Unusual Architecture in Africa

by upyeronz

Africa is a terrific place for those willing to discover its architecture. While in the big cities you can find more conventional buildings, skyscrapers, European-style churches and mosques (most of which can be found in North Africa) in the least urban areas of Africa true marvels of architecture are waiting to be admired and photographed. So get ready to walk the least beaten paths of African tourism and discover the unusual architecture in Africa:

Great Mosque of Djenné

Made of mud and tree trunks, the mosque in Djenne is indeed a remarkable piece of architecture. The construction has about the same size as the big medieval cathedrals in Europe, just that it’s not as old – it dates back to the early 20th century. But it was its originality and not its history which made the Great Mosque of Djenné to be listed as a world heritage site.

Nubian Pyramids

by vit hassan

The so-called Nubian Pyramids in Sudan seem like the smaller replicas of the great pyramids in Egypt. And just like the latter, these serves as tombs for the kings and queens of Kushite (an ancient people) kingdom. However, the Nubian pyramids that can be admired at Meroe in Sudan are significantly different in terms of their shape and proportions and represent an interesting alternative to the well-known monuments in neighbouring Egypt.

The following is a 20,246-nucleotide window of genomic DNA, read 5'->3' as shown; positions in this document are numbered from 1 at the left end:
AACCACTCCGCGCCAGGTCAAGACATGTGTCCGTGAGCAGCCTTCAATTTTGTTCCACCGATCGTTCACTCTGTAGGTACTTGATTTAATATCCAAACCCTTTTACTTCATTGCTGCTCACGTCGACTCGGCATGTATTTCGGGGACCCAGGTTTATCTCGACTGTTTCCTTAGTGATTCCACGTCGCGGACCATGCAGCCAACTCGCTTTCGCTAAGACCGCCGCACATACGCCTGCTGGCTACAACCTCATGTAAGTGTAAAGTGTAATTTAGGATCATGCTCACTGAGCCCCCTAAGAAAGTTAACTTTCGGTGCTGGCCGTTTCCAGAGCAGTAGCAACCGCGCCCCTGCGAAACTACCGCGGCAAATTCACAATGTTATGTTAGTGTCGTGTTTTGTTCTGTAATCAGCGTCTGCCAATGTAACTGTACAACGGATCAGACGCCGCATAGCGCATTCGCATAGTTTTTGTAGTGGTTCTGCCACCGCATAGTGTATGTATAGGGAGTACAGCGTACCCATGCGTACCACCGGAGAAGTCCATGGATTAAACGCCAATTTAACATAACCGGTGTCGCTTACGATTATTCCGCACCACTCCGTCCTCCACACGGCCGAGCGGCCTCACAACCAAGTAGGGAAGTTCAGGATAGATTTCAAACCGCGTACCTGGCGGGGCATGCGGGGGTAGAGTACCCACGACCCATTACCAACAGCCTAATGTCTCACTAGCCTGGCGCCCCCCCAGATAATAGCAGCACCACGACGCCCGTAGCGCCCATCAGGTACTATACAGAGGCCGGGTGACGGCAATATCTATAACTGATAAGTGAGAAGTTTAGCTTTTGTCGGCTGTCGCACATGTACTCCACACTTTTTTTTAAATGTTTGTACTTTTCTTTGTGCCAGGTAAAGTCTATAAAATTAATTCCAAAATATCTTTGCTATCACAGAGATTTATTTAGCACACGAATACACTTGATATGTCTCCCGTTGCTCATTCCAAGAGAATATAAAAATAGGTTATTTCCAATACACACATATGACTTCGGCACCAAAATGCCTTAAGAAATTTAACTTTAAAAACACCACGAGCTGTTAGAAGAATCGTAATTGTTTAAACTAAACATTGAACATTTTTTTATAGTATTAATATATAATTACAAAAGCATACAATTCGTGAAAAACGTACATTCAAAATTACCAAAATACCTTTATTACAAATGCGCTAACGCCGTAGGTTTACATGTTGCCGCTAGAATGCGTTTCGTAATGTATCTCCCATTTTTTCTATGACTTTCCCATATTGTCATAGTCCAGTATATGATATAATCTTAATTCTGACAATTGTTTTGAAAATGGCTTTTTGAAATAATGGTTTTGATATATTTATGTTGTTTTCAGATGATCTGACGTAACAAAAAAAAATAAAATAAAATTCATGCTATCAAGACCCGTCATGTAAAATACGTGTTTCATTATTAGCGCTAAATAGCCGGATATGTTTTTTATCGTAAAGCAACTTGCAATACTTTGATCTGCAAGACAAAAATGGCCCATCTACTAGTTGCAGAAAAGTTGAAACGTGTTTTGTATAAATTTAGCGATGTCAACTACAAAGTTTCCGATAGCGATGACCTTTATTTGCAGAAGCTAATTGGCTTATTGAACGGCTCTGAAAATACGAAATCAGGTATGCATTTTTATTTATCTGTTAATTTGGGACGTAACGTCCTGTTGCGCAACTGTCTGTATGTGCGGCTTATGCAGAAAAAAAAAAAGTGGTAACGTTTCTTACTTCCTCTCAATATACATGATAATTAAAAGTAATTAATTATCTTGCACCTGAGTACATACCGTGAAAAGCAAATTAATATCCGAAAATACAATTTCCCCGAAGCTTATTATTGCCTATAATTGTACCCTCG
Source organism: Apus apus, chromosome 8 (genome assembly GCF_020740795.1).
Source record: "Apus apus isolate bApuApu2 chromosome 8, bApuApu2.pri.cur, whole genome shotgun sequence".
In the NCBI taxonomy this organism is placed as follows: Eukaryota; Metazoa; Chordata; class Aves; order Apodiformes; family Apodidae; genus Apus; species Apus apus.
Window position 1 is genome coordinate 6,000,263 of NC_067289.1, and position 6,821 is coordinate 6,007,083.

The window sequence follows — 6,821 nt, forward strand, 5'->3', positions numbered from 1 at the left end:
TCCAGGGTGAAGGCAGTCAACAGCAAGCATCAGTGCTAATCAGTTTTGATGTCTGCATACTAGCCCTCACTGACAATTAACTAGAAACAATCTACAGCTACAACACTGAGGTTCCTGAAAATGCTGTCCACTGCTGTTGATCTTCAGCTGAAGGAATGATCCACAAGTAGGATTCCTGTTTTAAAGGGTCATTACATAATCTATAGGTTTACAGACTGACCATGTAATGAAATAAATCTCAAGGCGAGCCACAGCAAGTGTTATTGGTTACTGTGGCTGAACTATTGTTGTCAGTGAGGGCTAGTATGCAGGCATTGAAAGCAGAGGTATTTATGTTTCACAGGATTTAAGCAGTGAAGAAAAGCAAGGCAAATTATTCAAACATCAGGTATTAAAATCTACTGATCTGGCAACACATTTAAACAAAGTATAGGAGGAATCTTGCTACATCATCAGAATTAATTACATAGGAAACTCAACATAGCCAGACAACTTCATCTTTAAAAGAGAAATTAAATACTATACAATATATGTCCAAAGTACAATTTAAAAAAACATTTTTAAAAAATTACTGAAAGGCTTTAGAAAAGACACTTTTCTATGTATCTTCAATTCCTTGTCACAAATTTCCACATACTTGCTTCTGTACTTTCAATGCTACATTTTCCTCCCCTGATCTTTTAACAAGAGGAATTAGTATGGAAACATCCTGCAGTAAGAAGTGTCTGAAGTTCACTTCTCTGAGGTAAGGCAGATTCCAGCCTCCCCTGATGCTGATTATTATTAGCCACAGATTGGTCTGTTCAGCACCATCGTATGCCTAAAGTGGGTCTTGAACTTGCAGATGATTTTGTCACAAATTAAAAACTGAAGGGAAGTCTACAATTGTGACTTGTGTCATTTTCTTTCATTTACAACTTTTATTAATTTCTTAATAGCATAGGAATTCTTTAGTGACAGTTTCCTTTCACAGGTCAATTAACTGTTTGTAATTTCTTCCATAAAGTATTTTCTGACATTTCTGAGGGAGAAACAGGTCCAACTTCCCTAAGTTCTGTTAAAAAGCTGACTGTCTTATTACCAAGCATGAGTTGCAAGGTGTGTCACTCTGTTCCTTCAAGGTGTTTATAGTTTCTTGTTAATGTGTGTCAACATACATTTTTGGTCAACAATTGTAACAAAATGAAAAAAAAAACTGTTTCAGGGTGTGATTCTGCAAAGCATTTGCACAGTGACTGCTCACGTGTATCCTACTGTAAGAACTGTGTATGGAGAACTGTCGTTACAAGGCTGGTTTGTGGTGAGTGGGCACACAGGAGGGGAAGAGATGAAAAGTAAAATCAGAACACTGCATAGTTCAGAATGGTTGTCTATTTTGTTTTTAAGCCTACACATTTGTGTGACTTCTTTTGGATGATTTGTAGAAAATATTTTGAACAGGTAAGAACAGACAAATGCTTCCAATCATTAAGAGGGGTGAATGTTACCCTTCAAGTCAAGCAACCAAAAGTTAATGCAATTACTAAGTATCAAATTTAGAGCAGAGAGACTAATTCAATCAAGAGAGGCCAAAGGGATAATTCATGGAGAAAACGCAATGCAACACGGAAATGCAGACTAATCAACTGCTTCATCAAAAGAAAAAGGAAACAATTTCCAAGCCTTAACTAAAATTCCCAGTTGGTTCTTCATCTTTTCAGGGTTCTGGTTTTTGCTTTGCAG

Ganvie, Benin

by sarah&joachim

This village in Benin is among the most unusual in the whole Africa: out of safety reasons, the villagers have decided to build their homes above the waters of a big lake. Just like in a rural Venice, the streets are represented by canals and the only means of transportation are boats. The houses are suspended above the water on thick logs (in time, these become petrified under water).

Antananarivo, Madagascar

The capital of Madagascar represents an interesting blend of architectural styles. Malagasy architecture was well developed in the medieval ages and even after the arrival of Europeans some trends continue to persist in the architecture of Antananarivo. You can usually recognize a traditional Malagasy house by its rectangular form, with two or more stories and a wooden veranda.

Mellah of Tazart, Morocco

This desert town is not necessarily famous for its architecture but rather for the fact that it represents one of the biggest ghost cities in Africa. A mellah is the Moroccan version of a Jewish getto – or more exactly a fortified Jewish neighbourhood. The mellah was abandoned years ago, after a great draught – however its walls are still intact and make a dramatic contrast against the Atlas ranges.

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